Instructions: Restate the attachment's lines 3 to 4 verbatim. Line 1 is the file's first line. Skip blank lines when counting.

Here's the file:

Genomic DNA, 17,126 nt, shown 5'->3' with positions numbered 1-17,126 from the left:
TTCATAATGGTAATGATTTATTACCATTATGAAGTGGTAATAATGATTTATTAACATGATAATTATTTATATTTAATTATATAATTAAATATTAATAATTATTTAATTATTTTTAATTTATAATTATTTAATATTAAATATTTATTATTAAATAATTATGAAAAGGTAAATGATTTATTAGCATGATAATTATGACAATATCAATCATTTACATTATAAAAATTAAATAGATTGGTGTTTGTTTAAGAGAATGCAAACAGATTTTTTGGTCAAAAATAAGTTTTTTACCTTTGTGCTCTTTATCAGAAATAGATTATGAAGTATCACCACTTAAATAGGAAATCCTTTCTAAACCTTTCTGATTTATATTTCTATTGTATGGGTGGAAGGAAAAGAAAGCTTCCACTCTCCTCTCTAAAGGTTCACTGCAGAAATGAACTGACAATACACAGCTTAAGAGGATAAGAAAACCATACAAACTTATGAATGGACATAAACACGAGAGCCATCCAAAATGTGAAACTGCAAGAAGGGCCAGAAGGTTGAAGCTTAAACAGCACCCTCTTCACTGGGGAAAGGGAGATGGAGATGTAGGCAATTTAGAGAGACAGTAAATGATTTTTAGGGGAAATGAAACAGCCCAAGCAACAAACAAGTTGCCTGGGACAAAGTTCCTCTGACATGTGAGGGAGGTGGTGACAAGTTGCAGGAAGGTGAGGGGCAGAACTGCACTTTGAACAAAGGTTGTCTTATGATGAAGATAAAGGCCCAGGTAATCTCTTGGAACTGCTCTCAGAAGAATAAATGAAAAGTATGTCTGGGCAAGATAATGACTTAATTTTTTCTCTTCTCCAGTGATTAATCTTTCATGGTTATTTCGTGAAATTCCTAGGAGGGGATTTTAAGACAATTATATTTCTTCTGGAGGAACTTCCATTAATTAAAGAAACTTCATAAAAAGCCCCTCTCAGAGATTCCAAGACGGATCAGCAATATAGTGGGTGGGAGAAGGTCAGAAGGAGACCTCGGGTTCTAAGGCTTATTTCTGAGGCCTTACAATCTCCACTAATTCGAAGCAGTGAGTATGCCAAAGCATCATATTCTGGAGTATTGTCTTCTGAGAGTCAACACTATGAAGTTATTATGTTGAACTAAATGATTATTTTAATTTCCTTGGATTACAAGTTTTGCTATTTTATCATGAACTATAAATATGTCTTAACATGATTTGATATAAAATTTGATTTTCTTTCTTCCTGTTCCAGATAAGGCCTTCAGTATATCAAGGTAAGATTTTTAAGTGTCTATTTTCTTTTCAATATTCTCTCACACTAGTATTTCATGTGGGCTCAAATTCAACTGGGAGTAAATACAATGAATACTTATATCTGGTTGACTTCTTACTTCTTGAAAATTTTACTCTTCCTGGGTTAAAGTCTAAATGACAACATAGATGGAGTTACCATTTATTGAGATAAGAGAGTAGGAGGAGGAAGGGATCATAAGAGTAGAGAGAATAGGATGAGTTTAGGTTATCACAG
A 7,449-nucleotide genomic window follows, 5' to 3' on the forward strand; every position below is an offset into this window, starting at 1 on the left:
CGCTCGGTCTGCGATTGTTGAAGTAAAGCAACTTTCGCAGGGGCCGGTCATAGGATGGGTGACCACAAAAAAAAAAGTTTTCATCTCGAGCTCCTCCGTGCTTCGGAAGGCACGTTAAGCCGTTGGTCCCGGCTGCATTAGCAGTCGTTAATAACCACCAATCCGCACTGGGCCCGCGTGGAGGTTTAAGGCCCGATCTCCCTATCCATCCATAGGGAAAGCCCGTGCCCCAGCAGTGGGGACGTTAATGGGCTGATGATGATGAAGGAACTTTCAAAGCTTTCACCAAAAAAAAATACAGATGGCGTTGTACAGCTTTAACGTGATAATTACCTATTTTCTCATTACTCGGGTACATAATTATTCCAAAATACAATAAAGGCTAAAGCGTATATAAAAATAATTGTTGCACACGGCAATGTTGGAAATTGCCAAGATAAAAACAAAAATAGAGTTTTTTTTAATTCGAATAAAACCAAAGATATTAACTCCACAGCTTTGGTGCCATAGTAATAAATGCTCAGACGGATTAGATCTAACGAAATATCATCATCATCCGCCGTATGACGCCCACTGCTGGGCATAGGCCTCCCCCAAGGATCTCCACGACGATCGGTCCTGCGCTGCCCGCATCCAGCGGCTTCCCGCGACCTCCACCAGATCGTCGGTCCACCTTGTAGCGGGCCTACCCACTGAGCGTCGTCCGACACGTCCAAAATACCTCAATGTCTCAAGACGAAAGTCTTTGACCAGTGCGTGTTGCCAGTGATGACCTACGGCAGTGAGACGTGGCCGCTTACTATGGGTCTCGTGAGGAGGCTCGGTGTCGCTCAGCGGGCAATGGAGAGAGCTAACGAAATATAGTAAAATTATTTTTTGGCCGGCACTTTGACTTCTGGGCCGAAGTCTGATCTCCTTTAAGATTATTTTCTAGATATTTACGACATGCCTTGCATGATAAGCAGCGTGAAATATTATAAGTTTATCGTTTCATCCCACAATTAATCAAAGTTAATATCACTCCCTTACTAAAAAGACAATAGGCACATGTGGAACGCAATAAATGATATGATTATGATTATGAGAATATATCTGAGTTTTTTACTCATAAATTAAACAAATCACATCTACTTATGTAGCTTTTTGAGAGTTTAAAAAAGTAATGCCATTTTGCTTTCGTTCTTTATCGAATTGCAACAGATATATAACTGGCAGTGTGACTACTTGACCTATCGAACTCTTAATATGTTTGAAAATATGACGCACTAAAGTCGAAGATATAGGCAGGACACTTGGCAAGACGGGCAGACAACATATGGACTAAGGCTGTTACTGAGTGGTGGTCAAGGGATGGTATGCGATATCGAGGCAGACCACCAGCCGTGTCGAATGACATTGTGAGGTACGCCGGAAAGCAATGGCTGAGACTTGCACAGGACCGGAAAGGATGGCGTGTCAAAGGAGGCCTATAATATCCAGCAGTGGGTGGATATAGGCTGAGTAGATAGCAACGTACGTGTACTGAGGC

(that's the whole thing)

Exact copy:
A 7,449-nucleotide genomic window follows, 5' to 3' on the forward strand; every position below is an offset into this window, starting at 1 on the left:
CGCTCGGTCTGCGATTGTTGAAGTAAAGCAACTTTCGCAGGGGCCGGTCATAGGATGGGTGACCACAAAAAAAAAAGTTTTCATCTCGAGCTCCTCCGTGCTTCGGAAGGCACGTTAAGCCGTTGGTCCCGGCTGCATTAGCAGTCGTTAATAACCACCAATCCGCACTGGGCCCGCGTGGAGGTTTAAGGCCCGATCTCCCTATCCATCCATAGGGAAAGCCCGTGCCCCAGCAGTGGGGACGTTAATGGGCTGATGATGATGAAGGAACTTTCAAAGCTTTCACCAAAAAAAAATACAGATGGCGTTGTACAGCTTTAACGTGATAATTACCTATTTTCTCATTACTCGGGTACATAATTATTCCAAAATACAATAAAGGCTAAAGCGTATATAAAAATAATTGTTGCACACGGCAATGTTGGAAATTGCCAAGATAAAAACAAAAATAGAGTTTTTTTTAATTCGAATAAAACCAAAGATATTAACTCCACAGCTTTGGTGCCATAGTAATAAATGCTCAGACGGATTAGATCTAACGAAATATCATCATCATCCGCCGTATGACGCCCACTGCTGGGCATAGGCCTCCCCCAAGGATCTCCACGACGATCGGTCCTGCGCTGCCCGCATCCAGCGGCTTCCCGCGACCTCCACCAGATCGTCGGTCCACCTTGTAGCGGGCCTACCCACTGAGCGTCGTCCGACACGTCCAAAATACCTCAATGTCTCAAGACGAAAGTCTTTGACCAGTGCGTGTTGCCAGTGATGACCTACGGCAGTGAGACGTGGCCGCTTACTATGGGTCTCGTGAGGAGGCTCGGTGTCGCTCAGCGGGCAATGGAGAGAGCTAACGAAATATAGTAAAATTATTTTTTGGCCGGCACTTTGACTTCTGGGCCGAAGTCTGATCTCCTTTAAGATTATTTTCTAGATATTTACGACATGCCTTGCATGATAAGCAGCGTGAAATATTATAAGTTTATCGTTTCATCCCACAATTAATCAAAGTTAATATCACTCCCTTACTAAAAAGACAATAGGCACATGTGGAACGCAATAAATGATATGATTATGATTATGAGAATATATCTGAGTTTTTTACTCATAAATTAAACAAATCACATCTACTTATGTAGCTTTTTGAGAGTTTAAAAAAGTAATGCCATTTTGCTTTCGTTCTTTATCGAATTGCAACAGATATATAACTGGCAGTGTGACTACTTGACCTATCGAACTCTTAATATGTTTGAAAATATGACGCACTAAAGTCGAAGATATAGGCAGGACACTTGGCAAGACGGGCAGACAACATATGGACTAAGGCTGTTACTGAGTGGTGGTCAAGGGATGGTATGCGATATCGAGGCAGACCACCAGCCGTGTCGAATGACATTGTGAGGTACGCCGGAAAGCAATGGCTGAGACTTGCACAGGACCGGAAAGGATGGCGTGTCAAAGGAGGCCTATAATATCCAGCAGTGGGTGGATATAGGCTGAGTAGATAGCAACGTACGTGTACTGAGGC